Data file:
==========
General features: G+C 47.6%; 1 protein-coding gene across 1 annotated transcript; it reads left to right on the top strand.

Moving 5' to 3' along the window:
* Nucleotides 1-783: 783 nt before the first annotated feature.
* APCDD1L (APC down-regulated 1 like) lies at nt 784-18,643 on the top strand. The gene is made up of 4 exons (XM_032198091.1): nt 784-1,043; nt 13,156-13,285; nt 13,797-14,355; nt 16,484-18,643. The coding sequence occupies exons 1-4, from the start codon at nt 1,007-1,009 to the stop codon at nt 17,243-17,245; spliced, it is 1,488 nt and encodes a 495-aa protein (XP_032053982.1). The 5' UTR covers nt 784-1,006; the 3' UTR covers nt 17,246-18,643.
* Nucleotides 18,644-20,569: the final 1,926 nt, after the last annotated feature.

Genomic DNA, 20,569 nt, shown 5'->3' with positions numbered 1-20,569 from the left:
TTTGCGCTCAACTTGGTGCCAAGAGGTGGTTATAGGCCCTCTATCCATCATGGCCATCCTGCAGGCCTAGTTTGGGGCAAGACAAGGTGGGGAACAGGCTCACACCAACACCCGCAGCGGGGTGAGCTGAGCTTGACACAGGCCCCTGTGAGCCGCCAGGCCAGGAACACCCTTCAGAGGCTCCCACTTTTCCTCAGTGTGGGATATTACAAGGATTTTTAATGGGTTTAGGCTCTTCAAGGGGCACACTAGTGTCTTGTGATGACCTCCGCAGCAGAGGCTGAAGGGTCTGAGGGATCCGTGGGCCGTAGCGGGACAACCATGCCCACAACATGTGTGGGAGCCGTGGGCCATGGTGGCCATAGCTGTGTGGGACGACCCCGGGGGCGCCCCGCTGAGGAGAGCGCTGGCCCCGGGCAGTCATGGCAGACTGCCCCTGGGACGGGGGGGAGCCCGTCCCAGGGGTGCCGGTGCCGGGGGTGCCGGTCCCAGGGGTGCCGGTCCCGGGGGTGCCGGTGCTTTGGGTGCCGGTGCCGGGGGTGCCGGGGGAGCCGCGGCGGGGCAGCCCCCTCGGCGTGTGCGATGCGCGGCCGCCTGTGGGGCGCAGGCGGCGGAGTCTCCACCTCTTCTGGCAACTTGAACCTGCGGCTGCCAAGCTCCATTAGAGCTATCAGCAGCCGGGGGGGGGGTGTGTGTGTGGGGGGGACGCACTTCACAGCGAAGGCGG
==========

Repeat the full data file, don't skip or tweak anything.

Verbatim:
General features: G+C 47.6%; 1 protein-coding gene across 1 annotated transcript; it reads left to right on the top strand.

Moving 5' to 3' along the window:
* Nucleotides 1-783: 783 nt before the first annotated feature.
* APCDD1L (APC down-regulated 1 like) lies at nt 784-18,643 on the top strand. The gene is made up of 4 exons (XM_032198091.1): nt 784-1,043; nt 13,156-13,285; nt 13,797-14,355; nt 16,484-18,643. The coding sequence occupies exons 1-4, from the start codon at nt 1,007-1,009 to the stop codon at nt 17,243-17,245; spliced, it is 1,488 nt and encodes a 495-aa protein (XP_032053982.1). The 5' UTR covers nt 784-1,006; the 3' UTR covers nt 17,246-18,643.
* Nucleotides 18,644-20,569: the final 1,926 nt, after the last annotated feature.

Genomic DNA, 20,569 nt, shown 5'->3' with positions numbered 1-20,569 from the left:
TTTGCGCTCAACTTGGTGCCAAGAGGTGGTTATAGGCCCTCTATCCATCATGGCCATCCTGCAGGCCTAGTTTGGGGCAAGACAAGGTGGGGAACAGGCTCACACCAACACCCGCAGCGGGGTGAGCTGAGCTTGACACAGGCCCCTGTGAGCCGCCAGGCCAGGAACACCCTTCAGAGGCTCCCACTTTTCCTCAGTGTGGGATATTACAAGGATTTTTAATGGGTTTAGGCTCTTCAAGGGGCACACTAGTGTCTTGTGATGACCTCCGCAGCAGAGGCTGAAGGGTCTGAGGGATCCGTGGGCCGTAGCGGGACAACCATGCCCACAACATGTGTGGGAGCCGTGGGCCATGGTGGCCATAGCTGTGTGGGACGACCCCGGGGGCGCCCCGCTGAGGAGAGCGCTGGCCCCGGGCAGTCATGGCAGACTGCCCCTGGGACGGGGGGGAGCCCGTCCCAGGGGTGCCGGTGCCGGGGGTGCCGGTCCCAGGGGTGCCGGTCCCGGGGGTGCCGGTGCTTTGGGTGCCGGTGCCGGGGGTGCCGGGGGAGCCGCGGCGGGGCAGCCCCCTCGGCGTGTGCGATGCGCGGCCGCCTGTGGGGCGCAGGCGGCGGAGTCTCCACCTCTTCTGGCAACTTGAACCTGCGGCTGCCAAGCTCCATTAGAGCTATCAGCAGCCGGGGGGGGGGTGTGTGTGTGGGGGGGACGCACTTCACAGCGAAGGCGG